She was scared, shy, shame-faced, and still more charming from it. Shesaw him the very instant he walked into the room. She had been expectinghim. She was delighted, and so confused at her own delight that therewas a moment, the moment when he went up to her sister and glanced againat her, when she, and he, and Dolly, who saw it all, thought she wouldbreak down and would begin to cry. She crimsoned, turned white,crimsoned again, and grew faint, waiting with quivering lips for him tocome to her. He went up to her, bowed, and held out his hand withoutspeaking. Except for the slight quiver of her lips and the moisture inher eyes that made them brighter, her smile was almost calm as she said:

  "How long it is since we've seen each other!" and with desperatedetermination she pressed his hand with her cold hand.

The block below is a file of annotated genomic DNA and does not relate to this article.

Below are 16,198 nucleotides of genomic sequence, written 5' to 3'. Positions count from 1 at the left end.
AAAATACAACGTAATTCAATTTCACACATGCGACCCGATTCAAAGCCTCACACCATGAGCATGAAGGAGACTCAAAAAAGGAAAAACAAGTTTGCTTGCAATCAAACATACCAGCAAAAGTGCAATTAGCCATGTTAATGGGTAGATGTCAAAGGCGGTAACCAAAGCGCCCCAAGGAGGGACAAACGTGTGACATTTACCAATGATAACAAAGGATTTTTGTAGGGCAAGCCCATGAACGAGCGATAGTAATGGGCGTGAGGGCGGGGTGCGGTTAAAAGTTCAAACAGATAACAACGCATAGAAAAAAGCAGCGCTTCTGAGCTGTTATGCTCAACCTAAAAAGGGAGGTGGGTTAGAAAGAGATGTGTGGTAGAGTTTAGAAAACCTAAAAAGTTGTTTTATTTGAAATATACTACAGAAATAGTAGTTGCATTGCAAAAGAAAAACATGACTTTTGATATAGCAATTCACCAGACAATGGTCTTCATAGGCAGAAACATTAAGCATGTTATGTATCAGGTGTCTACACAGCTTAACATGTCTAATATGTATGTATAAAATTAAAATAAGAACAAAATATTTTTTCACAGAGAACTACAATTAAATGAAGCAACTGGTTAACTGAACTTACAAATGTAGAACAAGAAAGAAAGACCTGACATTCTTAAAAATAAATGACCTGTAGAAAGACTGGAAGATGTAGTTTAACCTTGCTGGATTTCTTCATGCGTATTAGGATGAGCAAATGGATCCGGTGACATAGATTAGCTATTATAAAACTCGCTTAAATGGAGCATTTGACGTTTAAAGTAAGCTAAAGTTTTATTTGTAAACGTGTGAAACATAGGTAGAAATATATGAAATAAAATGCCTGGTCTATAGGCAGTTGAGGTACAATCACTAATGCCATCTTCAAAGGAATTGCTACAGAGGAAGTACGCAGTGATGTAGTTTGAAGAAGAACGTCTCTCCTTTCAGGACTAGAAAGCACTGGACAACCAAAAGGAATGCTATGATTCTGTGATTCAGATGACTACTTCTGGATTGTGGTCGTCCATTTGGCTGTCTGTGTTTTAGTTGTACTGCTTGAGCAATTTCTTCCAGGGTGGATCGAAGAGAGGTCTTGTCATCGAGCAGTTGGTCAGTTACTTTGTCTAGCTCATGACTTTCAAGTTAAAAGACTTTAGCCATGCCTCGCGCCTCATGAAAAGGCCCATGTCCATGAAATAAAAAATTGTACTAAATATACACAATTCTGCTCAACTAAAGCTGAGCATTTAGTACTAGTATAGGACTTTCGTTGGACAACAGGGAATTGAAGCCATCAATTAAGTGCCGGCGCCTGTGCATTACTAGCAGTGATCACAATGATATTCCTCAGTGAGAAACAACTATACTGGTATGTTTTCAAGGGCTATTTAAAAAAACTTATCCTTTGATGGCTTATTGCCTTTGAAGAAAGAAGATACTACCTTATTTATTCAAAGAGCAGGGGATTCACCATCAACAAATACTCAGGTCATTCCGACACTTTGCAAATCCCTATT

"You've not seen me, but I've seen you," said Levin, with a radiantsmile of happiness. "I saw you when you were driving from the railwaystation to Ergushovo."

  "When?" she asked, wondering.

  "You were driving to Ergushovo," said Levin, feeling as if he would sobwith the rapture that was flooding his heart. "And how dared I associatea thought of anything not innocent with this touching creature? And,yes, I do believe it's true what Darya Alexandrovna told me," hethought.

  Stepan Arkadyevitch took him by the arm and led him away to Karenin.

  "Let me introduce you." He mentioned their names.

  "Very glad to meet you again," said Alexey Alexandrovitch coldly,shaking hands with Levin.

  "You are acquainted?" Stepan Arkadyevitch asked in surprise.

  "We spent three hours together in the train," said Levin smiling, "butgot out, just as in a masquerade, quite mystified--at least I was."

  "Nonsense! Come along, please," said Stepan Arkadyevitch, pointing inthe direction of the dining room.